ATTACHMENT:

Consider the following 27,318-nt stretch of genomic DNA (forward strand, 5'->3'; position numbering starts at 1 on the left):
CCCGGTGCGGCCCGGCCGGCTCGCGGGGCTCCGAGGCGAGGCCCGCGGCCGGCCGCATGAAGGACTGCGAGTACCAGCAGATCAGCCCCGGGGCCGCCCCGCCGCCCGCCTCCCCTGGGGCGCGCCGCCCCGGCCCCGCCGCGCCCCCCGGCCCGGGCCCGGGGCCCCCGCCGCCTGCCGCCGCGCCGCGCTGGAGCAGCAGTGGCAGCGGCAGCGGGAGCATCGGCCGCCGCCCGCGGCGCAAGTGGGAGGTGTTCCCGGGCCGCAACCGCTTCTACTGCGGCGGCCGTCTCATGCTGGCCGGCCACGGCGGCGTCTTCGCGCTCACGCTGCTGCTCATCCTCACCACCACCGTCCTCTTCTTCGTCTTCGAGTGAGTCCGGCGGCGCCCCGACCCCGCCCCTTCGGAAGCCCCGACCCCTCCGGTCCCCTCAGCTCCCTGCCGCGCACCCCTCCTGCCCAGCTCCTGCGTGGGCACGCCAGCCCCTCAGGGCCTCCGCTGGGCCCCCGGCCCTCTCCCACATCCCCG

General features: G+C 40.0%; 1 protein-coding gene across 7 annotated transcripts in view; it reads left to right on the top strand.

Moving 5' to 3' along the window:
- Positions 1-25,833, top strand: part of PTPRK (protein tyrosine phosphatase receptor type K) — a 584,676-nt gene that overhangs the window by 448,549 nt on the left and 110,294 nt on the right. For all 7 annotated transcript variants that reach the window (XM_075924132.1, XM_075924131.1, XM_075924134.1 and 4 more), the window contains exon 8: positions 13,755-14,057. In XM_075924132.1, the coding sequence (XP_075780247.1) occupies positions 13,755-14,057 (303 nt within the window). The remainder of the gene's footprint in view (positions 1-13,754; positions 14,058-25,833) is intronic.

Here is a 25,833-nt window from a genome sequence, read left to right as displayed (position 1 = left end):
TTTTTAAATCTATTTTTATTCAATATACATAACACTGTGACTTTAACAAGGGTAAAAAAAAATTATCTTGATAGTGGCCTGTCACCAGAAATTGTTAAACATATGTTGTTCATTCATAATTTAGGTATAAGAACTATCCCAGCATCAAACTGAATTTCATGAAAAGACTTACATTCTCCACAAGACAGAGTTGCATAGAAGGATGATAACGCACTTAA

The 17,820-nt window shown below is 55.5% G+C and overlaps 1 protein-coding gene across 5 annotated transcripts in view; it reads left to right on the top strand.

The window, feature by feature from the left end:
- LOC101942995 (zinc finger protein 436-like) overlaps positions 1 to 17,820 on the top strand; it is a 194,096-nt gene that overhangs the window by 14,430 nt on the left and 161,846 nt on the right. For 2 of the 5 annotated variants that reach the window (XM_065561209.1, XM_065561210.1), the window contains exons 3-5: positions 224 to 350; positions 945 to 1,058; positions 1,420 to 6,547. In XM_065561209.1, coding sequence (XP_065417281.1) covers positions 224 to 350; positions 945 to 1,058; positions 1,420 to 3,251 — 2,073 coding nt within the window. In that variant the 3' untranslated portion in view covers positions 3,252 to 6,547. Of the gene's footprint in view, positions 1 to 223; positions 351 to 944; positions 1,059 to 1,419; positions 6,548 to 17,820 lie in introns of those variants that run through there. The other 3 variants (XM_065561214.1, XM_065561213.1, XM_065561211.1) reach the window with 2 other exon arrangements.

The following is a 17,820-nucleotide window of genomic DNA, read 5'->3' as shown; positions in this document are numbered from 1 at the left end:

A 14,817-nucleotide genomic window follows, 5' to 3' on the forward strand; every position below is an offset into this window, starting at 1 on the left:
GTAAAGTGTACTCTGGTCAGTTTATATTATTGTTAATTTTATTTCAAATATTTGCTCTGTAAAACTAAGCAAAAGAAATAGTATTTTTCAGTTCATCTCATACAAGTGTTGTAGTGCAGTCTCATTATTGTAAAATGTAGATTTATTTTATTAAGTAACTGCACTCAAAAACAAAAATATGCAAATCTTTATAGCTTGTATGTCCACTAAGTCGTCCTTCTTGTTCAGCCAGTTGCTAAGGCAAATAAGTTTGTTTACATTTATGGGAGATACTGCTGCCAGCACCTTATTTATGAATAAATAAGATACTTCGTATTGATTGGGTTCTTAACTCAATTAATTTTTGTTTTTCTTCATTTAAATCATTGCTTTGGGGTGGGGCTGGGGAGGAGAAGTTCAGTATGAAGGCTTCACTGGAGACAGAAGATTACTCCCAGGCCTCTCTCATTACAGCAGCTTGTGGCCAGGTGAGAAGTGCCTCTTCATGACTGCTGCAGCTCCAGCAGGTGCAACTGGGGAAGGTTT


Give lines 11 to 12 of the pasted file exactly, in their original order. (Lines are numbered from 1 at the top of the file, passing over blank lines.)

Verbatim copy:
The following is a 17,820-nucleotide window of genomic DNA, read 5'->3' as shown; positions in this document are numbered from 1 at the left end:

A 14,817-nucleotide genomic window follows, 5' to 3' on the forward strand; every position below is an offset into this window, starting at 1 on the left: